Whitewashed History

I have to agree with the letter writer who complained that the Chronicle of Higher Education ought to cover recent events in Arizona more thoroughly (“Controversial Arizona Law Deserves Scholars’ Attention“). A new law, HB 2281, represents the cutting edge in the long-expressed desire of the right-wing to eliminate ethic studies, as a part of their larger drive to end diversity programs in education. It’s another example of the irrationality of white supremacy, its profound fear that if it does not fully assimilate the other, its own unique identity will disappear.

In Arizona, the formula is very simple: either the people who are ethnically Mexican– most are not recent immigrants, of course–drop their own language and culture and adopt European American (“white”) cultural traditions and the English language or European American culture– and the English language–will be lost forever, at least on the American continent. White culture, this assumes, isn’t strong enough to co-exist with other cultures. Ethnic studies are designed to remedy this profound paranoia about the danger implicit in other cultures.

It’s not automatic or necessarily easy, but multiple cultures can and do co-exist peacefully.The “white” paranoia, too, is rooted in a profound misunderstanding of American history that downplays if not ignores the dynamics of multiple cultures that has shaped U.S. history, for good and ill, from the central role of slavery in the early U.S. economy to the Indian genocide to the Civil Rights movement to La Raza. H.B. 2281 is trying to create a dangerous institutionalized amnesia, the very opposite of what it means to be educated.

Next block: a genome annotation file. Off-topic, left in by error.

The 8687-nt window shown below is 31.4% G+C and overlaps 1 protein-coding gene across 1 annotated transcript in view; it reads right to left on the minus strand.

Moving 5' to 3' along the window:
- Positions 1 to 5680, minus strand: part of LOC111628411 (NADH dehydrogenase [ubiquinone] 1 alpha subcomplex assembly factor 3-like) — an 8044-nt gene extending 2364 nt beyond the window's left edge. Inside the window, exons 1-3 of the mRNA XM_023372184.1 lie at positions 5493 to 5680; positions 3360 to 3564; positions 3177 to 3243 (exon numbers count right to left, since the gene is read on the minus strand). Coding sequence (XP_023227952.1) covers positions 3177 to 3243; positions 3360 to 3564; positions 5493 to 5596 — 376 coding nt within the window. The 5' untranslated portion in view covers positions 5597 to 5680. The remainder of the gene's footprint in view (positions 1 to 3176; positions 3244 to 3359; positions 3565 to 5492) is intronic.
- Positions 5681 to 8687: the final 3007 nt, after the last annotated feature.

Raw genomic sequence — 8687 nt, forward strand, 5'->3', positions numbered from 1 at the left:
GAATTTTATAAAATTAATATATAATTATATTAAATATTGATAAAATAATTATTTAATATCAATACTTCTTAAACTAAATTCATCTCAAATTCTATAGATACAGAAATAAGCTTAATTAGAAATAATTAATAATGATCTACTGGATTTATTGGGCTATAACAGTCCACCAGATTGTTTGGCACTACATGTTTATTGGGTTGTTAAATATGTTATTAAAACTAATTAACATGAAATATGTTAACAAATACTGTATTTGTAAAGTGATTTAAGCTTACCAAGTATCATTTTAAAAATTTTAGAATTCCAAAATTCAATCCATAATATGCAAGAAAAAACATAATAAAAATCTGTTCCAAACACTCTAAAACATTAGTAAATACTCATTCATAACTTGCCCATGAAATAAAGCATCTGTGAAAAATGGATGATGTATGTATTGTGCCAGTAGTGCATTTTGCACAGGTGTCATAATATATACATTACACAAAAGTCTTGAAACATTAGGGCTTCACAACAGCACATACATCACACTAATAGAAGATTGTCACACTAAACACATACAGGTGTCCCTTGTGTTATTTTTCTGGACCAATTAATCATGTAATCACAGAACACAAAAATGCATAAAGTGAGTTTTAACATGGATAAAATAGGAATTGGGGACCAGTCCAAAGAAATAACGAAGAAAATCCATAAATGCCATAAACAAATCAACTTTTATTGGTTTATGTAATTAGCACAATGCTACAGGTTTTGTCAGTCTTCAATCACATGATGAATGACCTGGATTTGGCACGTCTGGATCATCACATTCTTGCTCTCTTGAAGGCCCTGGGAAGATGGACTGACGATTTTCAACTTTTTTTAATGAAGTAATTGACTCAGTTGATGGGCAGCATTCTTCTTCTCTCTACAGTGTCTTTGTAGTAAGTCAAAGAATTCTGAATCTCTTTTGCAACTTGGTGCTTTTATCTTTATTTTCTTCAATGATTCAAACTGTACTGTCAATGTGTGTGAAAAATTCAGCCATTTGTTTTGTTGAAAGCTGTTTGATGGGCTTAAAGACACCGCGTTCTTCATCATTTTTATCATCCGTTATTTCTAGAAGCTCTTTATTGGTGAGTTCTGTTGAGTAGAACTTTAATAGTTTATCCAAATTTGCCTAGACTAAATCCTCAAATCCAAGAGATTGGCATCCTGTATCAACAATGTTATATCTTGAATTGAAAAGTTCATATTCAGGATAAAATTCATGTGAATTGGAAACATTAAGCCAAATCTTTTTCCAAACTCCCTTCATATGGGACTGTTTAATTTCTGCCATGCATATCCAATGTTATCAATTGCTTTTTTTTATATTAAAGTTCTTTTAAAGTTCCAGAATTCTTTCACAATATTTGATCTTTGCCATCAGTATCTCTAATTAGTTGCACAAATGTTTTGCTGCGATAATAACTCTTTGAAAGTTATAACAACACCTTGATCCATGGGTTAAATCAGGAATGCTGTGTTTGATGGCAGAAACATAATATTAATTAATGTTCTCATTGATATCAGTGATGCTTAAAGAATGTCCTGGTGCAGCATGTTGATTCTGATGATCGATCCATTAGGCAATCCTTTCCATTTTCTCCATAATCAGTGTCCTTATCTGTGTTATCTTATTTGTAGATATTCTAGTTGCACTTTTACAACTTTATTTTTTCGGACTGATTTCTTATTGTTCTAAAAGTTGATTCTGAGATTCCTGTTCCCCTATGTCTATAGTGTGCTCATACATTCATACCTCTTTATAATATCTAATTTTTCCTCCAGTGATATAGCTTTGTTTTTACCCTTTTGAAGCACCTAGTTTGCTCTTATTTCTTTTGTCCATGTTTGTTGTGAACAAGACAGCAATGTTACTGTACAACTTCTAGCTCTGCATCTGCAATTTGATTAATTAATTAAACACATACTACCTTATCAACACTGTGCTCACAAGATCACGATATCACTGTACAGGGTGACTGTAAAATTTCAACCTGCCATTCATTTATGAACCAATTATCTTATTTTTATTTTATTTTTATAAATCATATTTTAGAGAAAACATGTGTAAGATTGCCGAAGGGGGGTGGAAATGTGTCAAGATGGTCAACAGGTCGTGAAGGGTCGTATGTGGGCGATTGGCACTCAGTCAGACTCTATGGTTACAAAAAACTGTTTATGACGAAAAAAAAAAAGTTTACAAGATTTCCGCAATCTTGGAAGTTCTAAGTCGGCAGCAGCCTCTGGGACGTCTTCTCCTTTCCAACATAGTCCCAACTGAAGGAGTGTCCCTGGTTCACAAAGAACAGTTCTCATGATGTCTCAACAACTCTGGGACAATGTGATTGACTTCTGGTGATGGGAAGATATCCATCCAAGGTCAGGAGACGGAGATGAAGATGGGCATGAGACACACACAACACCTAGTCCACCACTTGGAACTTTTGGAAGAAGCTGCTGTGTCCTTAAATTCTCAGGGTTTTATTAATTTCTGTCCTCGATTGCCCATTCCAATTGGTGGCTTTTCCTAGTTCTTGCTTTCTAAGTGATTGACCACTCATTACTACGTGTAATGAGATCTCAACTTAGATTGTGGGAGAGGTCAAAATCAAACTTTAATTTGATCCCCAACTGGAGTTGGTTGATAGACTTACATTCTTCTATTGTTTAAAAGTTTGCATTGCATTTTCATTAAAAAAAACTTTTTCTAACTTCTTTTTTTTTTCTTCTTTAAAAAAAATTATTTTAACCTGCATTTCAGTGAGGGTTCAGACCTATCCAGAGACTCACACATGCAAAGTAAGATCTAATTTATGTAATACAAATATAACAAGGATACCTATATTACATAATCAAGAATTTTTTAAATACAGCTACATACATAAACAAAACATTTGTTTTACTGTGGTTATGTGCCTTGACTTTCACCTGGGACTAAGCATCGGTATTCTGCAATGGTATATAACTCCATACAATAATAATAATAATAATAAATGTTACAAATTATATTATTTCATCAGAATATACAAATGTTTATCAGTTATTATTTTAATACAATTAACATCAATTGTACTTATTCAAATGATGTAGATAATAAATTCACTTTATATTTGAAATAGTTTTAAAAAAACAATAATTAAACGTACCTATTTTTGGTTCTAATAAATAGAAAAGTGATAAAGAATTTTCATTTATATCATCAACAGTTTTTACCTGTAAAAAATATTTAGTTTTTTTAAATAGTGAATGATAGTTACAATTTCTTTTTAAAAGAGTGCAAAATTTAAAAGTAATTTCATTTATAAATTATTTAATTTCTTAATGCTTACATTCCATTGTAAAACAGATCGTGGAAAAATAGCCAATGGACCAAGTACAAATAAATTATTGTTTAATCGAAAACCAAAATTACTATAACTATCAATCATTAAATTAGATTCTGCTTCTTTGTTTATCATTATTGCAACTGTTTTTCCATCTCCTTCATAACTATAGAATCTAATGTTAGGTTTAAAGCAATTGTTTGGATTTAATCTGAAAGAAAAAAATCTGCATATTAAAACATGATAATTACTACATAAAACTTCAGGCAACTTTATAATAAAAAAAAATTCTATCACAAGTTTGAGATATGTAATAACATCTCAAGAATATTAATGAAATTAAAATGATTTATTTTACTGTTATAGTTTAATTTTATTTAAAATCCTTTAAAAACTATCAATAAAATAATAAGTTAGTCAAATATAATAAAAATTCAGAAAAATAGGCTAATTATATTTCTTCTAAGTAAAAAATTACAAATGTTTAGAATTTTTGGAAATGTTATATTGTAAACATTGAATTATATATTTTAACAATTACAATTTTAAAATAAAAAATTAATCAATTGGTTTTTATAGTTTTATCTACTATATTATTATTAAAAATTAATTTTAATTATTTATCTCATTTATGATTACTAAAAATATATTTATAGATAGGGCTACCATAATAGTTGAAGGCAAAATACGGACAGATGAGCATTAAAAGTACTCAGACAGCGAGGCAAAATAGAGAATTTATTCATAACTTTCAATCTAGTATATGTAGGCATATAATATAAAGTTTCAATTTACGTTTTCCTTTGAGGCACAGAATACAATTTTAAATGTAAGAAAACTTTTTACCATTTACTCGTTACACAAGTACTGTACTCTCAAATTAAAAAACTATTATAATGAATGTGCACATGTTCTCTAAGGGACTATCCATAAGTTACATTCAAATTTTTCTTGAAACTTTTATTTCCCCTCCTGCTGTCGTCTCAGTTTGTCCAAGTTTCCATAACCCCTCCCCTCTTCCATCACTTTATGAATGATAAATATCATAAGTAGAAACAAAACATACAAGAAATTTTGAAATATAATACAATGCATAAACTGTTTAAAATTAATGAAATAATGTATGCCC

About Ray Watkins

I was born in Baton Rouge, Louisiana, at Our Lady of the Lake Hospital. I grew up in Houston, as a part of what we only half-jokingly call the Cajun Diaspora. At a certain point during the Regan administration, I had to leave, so I served in the Peace Corps, Philippines, from 1987-89. I didn't want to return to the United States just yet, so I moved to Paris, France, where I lived for three years or so. I then moved back to Austin, Texas, where I had received my Masters Degree, and (eventually) began a Ph.D., which I completed in 1999. I spent a year at Temple University and then accepted a position at Eastern Illinois University where I worked until May of 2006. I now work exclusively on line (although that may change) for Johns Hopkins, the Art Institute Online, and Smarthinking.com. I can be reached most easily via email: raywatkins [that 'at' symbol] writinginthewild.com

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